When making fertilizer decisions for this growing season, farmers should consider the benefits of using hog manure.
Business development manager for The Maschhoffs Chad Heisdorffer noted that a producer can get all of their nitrogen, potassium and phosphorus needs from hog manure. In addition to those nutrients, they also get organic matter by using hog manure.
“Depending on the value of the manure in the pit, the pounds of nitrogen, potash and phosphorus per thousand gallons depends on how many gallons you’re going to put on per acre of manure,” he said.
In today’s prices, a farmer could put on enough manure to cover their corn needs for $60 to $100 per acre. With commercial fertilizer, they are looking at $250 to $300 per acre to do the bare minimum.
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Before pumping out the pit, however, Heisdorffer recommends that pork producers take a manure sample. They can send that sample to any number of labs across the Midwest. Once they have those results, they know exactly how much manure to apply per acre.
“If you’ve got a pork producer that can’t utilize the manure and you’ve got a crop producer that’s interested in taking the manure in today’s market, what I see is a fair value is taking that analysis and figuring out what that analysis would cost compared to commercial fertilizer, subtract the hauling cost to apply it and then split the difference,” he said.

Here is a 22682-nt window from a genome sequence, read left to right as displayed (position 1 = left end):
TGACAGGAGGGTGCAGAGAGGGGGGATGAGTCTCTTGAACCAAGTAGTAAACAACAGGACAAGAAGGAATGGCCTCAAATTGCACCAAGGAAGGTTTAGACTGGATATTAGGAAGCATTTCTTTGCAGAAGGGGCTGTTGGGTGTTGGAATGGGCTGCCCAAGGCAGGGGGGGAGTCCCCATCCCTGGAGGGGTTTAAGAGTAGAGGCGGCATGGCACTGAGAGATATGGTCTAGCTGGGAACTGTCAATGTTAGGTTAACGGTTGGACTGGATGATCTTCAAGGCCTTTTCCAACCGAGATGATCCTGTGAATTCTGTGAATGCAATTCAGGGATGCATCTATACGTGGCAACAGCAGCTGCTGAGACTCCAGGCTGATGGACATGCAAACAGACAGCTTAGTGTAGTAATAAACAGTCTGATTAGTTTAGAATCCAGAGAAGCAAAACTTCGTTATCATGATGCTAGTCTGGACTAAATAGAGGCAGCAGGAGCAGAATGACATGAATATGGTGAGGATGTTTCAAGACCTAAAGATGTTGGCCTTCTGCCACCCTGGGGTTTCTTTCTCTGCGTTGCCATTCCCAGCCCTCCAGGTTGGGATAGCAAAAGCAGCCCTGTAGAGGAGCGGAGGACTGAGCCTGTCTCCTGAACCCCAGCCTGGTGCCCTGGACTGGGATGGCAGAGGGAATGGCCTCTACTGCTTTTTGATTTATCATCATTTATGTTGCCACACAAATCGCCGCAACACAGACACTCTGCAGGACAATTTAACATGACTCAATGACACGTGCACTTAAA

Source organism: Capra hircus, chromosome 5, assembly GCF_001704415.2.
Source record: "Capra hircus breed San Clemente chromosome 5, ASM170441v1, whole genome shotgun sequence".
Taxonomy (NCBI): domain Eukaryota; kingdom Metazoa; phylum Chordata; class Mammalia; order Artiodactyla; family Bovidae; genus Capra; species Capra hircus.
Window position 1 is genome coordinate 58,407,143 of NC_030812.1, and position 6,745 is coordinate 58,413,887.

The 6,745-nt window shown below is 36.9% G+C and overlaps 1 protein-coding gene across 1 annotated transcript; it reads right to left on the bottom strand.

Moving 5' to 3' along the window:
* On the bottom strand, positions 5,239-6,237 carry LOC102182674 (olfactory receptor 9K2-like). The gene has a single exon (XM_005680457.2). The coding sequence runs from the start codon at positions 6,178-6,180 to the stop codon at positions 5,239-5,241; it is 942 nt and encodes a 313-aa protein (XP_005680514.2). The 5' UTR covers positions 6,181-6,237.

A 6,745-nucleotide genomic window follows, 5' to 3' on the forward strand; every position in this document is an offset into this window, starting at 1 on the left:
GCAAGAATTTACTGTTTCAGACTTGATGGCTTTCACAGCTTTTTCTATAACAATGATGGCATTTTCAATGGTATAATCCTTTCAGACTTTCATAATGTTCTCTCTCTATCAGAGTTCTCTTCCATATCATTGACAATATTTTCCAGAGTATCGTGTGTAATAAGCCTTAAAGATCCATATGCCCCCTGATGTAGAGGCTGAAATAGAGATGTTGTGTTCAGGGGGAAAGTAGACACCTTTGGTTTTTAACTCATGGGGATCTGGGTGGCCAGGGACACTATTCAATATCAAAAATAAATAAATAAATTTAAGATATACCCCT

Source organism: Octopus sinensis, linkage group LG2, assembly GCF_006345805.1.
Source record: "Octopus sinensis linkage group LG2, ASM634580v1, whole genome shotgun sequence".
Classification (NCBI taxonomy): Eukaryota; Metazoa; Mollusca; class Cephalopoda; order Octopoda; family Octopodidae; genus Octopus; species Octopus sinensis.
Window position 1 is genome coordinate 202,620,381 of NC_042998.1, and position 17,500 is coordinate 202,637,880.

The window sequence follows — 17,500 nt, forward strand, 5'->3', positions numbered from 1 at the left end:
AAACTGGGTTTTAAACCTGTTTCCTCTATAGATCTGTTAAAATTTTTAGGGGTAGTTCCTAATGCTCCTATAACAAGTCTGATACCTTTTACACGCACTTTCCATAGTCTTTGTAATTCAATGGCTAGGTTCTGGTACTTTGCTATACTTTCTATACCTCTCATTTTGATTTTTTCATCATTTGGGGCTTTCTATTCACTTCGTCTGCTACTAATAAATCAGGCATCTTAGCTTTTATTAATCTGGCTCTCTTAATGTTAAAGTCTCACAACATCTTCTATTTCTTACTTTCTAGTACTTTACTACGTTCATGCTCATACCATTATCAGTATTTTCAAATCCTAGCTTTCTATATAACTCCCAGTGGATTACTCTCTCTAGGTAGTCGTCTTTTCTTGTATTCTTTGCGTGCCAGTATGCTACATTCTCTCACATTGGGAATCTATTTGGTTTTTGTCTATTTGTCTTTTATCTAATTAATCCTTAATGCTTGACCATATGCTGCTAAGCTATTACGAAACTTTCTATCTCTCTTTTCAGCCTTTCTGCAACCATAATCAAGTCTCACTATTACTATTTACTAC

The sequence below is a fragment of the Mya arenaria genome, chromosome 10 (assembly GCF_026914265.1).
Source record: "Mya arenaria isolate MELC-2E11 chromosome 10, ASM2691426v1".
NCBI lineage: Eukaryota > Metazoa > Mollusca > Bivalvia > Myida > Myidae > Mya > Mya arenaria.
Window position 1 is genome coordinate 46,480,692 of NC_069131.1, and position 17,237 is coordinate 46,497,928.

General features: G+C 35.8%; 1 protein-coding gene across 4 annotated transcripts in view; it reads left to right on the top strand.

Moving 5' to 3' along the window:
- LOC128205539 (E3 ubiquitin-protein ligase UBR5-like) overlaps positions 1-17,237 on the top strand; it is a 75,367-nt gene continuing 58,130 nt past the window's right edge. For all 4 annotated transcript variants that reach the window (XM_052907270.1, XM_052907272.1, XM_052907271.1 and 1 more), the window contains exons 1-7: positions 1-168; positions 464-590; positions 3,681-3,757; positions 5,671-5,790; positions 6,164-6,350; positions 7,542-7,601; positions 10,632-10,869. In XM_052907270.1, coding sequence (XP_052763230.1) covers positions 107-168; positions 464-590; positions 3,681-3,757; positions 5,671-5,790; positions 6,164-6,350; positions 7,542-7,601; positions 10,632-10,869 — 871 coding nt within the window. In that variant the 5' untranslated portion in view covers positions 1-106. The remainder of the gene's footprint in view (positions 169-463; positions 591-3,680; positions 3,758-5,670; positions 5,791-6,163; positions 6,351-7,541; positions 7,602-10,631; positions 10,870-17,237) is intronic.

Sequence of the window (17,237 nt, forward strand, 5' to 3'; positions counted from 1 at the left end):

Heisdorffer said the crop farmer is saving money on fertilizer and getting a better product and the pork producer is getting a little extra money for his manure.
When pork producers are figuring out their cash flow on a hog barn, they need to look at it with hog manure values built into it, along with the cost of getting it applied.
When pork producers sit down with grain farmers, they need to relay the nutrient value of the manure and benefits of using it over fertilizer. In his experience as a row crop farmer, Heisdorffer said the ground he applied hog manure to has performed better than the acres with commercial fertilizer. He has also seen farmers who are using hog manure run corn on corn longer.
“I’ve got a couple of production partners that I work with today. He ran out of hog manure and was going to switch a field over to beans. That farm that’s going to be switched to beans this year, that’s the first time beans have been on it in 12 years,” he said.